Giving fans a voice

Supporters DirectSupporters Direct are holding an event at the Houses of Parliament in February. SD Chief Executive David Lampitt explains the thinking behind it.

Although the traditional view of Christmas and New Year sees it as a valuable opportunity to recharge the batteries, in the world of football there are few busier periods – and this season has been no exception. One of the major stories to emerge in recent weeks has centred around the issue of away ticket prices at Premier League matches in particular, but also throughout the footballing pyramid.

Supporters Direct’s sister organisation The Football Supporters’ Federation have recently announced their plans to launch a campaign aimed at finding out “what fans can do to make football more affordable” – something we will be giving our full backing to.

Although the situation is worrying, it is our belief that there has never been a better time for football supporters to make their voices heard. With ticket prices and football finances now increasingly front page news, there are growing demands for changes to made to the way many football clubs are run, and how they make their decisions.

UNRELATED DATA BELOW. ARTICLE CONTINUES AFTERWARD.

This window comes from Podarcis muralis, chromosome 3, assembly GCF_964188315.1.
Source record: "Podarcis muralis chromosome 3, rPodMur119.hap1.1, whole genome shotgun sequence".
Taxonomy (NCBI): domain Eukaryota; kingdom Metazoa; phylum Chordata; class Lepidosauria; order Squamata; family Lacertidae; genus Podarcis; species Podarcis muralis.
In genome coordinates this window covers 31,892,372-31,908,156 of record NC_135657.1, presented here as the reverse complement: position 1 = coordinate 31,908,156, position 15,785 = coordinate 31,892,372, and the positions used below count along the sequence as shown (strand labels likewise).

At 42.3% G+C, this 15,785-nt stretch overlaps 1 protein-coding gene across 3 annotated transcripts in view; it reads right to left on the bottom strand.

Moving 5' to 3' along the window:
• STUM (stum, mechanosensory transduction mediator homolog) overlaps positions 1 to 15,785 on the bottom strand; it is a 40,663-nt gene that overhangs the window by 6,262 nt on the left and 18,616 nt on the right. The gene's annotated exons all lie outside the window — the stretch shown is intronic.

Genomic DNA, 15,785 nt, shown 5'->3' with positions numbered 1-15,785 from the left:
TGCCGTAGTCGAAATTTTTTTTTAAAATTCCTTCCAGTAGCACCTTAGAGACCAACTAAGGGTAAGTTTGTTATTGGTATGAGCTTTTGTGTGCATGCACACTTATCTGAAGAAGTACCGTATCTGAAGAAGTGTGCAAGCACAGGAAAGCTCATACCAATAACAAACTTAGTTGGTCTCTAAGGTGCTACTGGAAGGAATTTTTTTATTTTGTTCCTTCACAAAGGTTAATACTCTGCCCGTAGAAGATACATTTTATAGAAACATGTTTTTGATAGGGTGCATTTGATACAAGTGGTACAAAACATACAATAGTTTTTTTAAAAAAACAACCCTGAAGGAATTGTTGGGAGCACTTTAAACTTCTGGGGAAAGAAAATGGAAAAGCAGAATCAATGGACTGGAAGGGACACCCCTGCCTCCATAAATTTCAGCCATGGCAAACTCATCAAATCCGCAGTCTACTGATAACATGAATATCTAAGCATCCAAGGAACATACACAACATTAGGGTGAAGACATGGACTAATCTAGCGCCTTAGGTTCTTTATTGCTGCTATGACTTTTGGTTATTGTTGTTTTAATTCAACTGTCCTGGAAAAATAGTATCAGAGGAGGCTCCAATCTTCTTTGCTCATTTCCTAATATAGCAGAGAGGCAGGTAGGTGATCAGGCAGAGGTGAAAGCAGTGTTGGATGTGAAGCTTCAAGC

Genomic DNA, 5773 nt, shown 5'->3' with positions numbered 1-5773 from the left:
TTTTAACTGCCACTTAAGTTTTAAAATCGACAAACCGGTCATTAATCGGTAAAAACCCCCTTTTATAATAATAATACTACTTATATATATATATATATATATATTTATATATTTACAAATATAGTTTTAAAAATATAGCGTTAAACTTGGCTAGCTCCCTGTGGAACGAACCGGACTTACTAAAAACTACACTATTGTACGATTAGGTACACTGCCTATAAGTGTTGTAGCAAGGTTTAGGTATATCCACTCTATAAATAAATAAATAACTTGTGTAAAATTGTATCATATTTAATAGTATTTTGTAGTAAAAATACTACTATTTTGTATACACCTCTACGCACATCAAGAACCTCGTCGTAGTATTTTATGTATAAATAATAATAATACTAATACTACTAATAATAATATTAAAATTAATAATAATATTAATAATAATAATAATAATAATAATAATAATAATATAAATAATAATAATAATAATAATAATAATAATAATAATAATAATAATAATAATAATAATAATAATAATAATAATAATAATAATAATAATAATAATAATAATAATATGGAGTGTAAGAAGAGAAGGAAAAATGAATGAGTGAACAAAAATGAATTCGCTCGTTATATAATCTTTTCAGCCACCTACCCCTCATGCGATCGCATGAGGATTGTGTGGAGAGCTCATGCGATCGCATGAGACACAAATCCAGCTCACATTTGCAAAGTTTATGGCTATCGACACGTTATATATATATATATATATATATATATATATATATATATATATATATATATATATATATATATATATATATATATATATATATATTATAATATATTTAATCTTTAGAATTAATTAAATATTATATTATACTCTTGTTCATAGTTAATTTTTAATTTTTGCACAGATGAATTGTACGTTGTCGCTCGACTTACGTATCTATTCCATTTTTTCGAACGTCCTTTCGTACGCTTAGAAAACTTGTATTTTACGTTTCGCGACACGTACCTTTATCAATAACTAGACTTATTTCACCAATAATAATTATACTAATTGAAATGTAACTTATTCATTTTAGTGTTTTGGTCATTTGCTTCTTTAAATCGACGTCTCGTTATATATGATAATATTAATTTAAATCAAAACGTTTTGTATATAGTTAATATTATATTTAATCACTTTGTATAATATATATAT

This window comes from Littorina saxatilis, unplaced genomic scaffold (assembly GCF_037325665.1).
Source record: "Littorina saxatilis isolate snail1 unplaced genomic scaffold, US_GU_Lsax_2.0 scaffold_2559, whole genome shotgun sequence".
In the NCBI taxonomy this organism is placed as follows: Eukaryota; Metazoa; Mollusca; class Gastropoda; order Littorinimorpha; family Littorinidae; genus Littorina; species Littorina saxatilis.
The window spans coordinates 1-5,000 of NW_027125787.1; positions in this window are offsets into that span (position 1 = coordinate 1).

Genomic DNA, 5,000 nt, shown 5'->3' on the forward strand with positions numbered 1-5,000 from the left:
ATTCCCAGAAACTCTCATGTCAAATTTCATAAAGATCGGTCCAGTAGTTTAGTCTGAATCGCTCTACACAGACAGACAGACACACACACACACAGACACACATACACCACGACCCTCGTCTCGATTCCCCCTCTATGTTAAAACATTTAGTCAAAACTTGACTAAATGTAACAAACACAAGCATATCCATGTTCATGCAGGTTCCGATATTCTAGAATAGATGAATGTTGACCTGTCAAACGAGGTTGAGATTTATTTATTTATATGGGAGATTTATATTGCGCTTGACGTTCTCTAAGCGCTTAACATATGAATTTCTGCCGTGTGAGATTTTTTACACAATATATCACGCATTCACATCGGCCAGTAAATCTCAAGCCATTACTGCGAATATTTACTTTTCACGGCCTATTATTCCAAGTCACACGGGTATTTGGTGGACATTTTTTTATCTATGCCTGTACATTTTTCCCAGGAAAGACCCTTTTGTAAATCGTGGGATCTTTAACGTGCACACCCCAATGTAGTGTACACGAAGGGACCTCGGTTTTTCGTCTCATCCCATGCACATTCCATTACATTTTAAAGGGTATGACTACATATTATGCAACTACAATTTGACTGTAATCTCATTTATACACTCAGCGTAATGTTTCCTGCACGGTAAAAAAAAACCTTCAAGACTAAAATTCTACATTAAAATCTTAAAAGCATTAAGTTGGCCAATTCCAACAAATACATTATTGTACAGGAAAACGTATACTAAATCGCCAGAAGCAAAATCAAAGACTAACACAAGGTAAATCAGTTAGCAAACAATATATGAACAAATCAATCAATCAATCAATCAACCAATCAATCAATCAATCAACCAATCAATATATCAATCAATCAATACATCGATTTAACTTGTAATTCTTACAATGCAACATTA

As part of this, Supporters Direct will be hosting an event at the Houses of Parliament on February 5th. It will feature speeches from Penny Mordaunt MP (Conservative, Portsmouth North), John Leech MP (Liberal Democrats, Manchester Withington) and Clive Efford MP (Labour, Eltham), and will also be attended by representatives from across the Supporters’ Trust movement.

Following the 2011 inquiry into football governance undertaken by the Select Committee for the Department of Culture, Media and Sport, a number of potentially significant reforms to our game have been identified, and agreed upon in principle by the Government, football authorities (The FA, Premier League and Football League) and the most important people – the Supporters’ Trust movement. These are:

The establishment of a Government Expert Group to examine collective ownership of shares in football clubs by supporters; League rules that guarantee a Structured Relationship between football clubs and supporters; and the protection of football stadia under the 2011 Localism Act.

We are hoping that given the current environment those in charge of the game, and the country, will take the long-held concerns of football supporters into account. The work done by Supporters’ Trusts and supporter owned clubs over the past two decades has shown the true value that supporter involvement can bring to the game – now more than ever, that involvement is needed to ensure a better future for football.